Serenus Churn Sr., senior pastor of Mount Zion Baptist Church in Winston-Salem, will open the event.

Wake Forest faculty and students as well as members of the Winston-Salem community will read poems. A selection of Angelou’s poems will be performed in song by Lynn Book, associate director of the Program for Innovation, Creativity and Entrepreneurship and a professor in the department of theatre and dance.

The event is free and open to the public. A light reception will follow the celebration.

Pro Humanitate Institute holds ‘Dress for Success’ clothing drive

seal.300x150Wake Forest’s Pro Humanitate Institute and the Office of Personal and Career Development are co-sponsoring a clothing drive for Dress for Success in honor of Nancy Lublin’s visit to campus for the Leadership Project. At age 23, Lublin founded Dress for Success using a $5,000 inheritance.

Dress for Success is a nonprofit that provides interview suits and career development training to women in Winston-Salem and in more than 125 cities in 15 countries. The organization promotes the economic independence of disadvantaged women by providing professional attire, a network of support and the career development tools to help women thrive in work and in life. In 2014, the Winston-Salem affiliate assisted 149 women.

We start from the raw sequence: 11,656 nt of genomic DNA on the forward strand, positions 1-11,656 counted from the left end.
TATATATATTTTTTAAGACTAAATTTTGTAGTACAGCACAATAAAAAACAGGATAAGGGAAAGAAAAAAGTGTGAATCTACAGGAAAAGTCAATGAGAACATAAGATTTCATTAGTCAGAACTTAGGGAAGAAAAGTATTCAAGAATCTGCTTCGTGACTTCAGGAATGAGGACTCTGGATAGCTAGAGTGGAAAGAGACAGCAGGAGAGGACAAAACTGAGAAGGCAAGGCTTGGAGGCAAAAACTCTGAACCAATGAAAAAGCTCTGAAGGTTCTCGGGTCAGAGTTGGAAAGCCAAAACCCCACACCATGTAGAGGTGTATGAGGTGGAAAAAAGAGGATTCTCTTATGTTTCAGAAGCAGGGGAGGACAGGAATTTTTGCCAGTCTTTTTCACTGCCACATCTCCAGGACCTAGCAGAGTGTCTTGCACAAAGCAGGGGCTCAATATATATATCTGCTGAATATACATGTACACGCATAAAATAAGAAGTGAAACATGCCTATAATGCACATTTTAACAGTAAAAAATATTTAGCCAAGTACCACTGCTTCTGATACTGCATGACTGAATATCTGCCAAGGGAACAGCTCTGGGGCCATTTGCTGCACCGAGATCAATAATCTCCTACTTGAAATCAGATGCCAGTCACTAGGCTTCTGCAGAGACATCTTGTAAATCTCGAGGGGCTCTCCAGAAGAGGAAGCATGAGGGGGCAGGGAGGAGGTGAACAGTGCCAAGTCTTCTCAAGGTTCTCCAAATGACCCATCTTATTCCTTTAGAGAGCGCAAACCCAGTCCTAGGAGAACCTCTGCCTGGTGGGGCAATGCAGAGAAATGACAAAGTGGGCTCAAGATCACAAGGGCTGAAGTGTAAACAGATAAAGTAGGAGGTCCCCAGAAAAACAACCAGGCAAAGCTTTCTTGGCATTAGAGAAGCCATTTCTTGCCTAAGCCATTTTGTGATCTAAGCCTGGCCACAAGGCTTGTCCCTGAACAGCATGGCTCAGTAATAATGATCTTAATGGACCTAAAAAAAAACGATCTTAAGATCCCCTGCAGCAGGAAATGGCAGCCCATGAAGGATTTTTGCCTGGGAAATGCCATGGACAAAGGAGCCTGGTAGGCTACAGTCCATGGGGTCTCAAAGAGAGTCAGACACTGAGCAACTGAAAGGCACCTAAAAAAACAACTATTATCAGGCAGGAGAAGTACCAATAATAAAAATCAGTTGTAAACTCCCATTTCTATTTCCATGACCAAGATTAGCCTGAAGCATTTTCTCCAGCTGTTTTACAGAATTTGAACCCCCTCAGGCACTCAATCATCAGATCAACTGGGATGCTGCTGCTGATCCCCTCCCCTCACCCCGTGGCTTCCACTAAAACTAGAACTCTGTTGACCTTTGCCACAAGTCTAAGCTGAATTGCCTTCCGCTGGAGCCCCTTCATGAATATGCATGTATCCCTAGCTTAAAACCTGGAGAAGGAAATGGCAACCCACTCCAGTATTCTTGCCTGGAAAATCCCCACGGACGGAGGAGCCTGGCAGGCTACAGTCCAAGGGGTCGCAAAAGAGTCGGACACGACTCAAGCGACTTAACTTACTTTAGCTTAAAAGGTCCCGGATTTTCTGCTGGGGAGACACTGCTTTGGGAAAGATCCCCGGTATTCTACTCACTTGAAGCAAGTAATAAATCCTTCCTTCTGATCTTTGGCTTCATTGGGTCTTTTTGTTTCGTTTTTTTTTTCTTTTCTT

In addition to professional women’s clothing of all sizes (size 16 and above are a special need), the Pro Humanitate Institute is collecting:

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Wells Fargo Regional CIO John Lynch to speak at WFU

JohnLynchEmailWake Forest University School of Business will welcome John Lynch, SVP and Regional CIO of Wells Fargo Bank to campus to share his economic insights and outlook on Tuesday, Jan. 27 at 5:30 p.m. in Broyhill Auditorium in Farrell Hall.

His presentation titled “Focus 2015: Market Transformations and Risk” will be the latest in the Broyhill Executive Lecture Series “Leading Out Loud.” The event is free and open to the public. Wake Forest students and alumni will have priority seating.

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25 Years Later: President Hatch’s Book on American Christianity

Christianity-Democratization-headerA quarter century after it was published, scholars are still talking about the award-winning book, “The Democratization of American Christianity,” written by Wake Forest University President Nathan O. Hatch.

To mark the book’s 25th anniversary, Wake Forest will host a half-day symposium Feb. 6 featuring seven of the country’s most distinguished scholars of early American religion reflecting on the influence of the book.

The event will run from noon to 4:30 p.m. in Farrell Hall’s Broyhill Auditorium and is free and open to the public. Registration is not required. A detailed schedule is posted on the symposium website.